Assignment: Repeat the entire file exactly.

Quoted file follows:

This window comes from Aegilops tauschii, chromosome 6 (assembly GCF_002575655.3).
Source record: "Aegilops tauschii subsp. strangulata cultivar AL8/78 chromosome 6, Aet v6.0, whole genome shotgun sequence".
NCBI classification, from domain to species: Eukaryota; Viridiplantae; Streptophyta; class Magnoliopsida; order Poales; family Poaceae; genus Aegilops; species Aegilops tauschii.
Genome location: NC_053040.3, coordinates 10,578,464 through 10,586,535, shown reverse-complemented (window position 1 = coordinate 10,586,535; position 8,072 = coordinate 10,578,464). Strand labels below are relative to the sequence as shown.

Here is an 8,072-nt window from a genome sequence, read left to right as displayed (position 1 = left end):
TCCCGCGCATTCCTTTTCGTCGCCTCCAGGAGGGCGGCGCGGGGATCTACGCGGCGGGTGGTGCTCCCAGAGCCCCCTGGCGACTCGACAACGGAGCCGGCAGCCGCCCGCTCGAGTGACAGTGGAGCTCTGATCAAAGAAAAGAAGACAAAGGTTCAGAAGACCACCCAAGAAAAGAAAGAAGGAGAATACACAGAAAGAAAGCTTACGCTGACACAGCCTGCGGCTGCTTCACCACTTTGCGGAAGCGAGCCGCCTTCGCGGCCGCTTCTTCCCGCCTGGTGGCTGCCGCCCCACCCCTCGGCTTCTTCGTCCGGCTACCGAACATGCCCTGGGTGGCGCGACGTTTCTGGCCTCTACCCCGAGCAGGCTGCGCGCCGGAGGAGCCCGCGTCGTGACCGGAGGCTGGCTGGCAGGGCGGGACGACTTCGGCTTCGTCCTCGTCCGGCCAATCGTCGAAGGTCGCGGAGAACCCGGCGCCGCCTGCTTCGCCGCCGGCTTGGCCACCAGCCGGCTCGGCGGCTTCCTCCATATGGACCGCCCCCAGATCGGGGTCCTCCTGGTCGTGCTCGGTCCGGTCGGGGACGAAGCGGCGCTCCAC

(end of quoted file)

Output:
This window comes from Aegilops tauschii, chromosome 6 (assembly GCF_002575655.3).
Source record: "Aegilops tauschii subsp. strangulata cultivar AL8/78 chromosome 6, Aet v6.0, whole genome shotgun sequence".
NCBI classification, from domain to species: Eukaryota; Viridiplantae; Streptophyta; class Magnoliopsida; order Poales; family Poaceae; genus Aegilops; species Aegilops tauschii.
Genome location: NC_053040.3, coordinates 10,578,464 through 10,586,535, shown reverse-complemented (window position 1 = coordinate 10,586,535; position 8,072 = coordinate 10,578,464). Strand labels below are relative to the sequence as shown.

Here is an 8,072-nt window from a genome sequence, read left to right as displayed (position 1 = left end):
TCCCGCGCATTCCTTTTCGTCGCCTCCAGGAGGGCGGCGCGGGGATCTACGCGGCGGGTGGTGCTCCCAGAGCCCCCTGGCGACTCGACAACGGAGCCGGCAGCCGCCCGCTCGAGTGACAGTGGAGCTCTGATCAAAGAAAAGAAGACAAAGGTTCAGAAGACCACCCAAGAAAAGAAAGAAGGAGAATACACAGAAAGAAAGCTTACGCTGACACAGCCTGCGGCTGCTTCACCACTTTGCGGAAGCGAGCCGCCTTCGCGGCCGCTTCTTCCCGCCTGGTGGCTGCCGCCCCACCCCTCGGCTTCTTCGTCCGGCTACCGAACATGCCCTGGGTGGCGCGACGTTTCTGGCCTCTACCCCGAGCAGGCTGCGCGCCGGAGGAGCCCGCGTCGTGACCGGAGGCTGGCTGGCAGGGCGGGACGACTTCGGCTTCGTCCTCGTCCGGCCAATCGTCGAAGGTCGCGGAGAACCCGGCGCCGCCTGCTTCGCCGCCGGCTTGGCCACCAGCCGGCTCGGCGGCTTCCTCCATATGGACCGCCCCCAGATCGGGGTCCTCCTGGTCGTGCTCGGTCCGGTCGGGGACGAAGCGGCGCTCCAC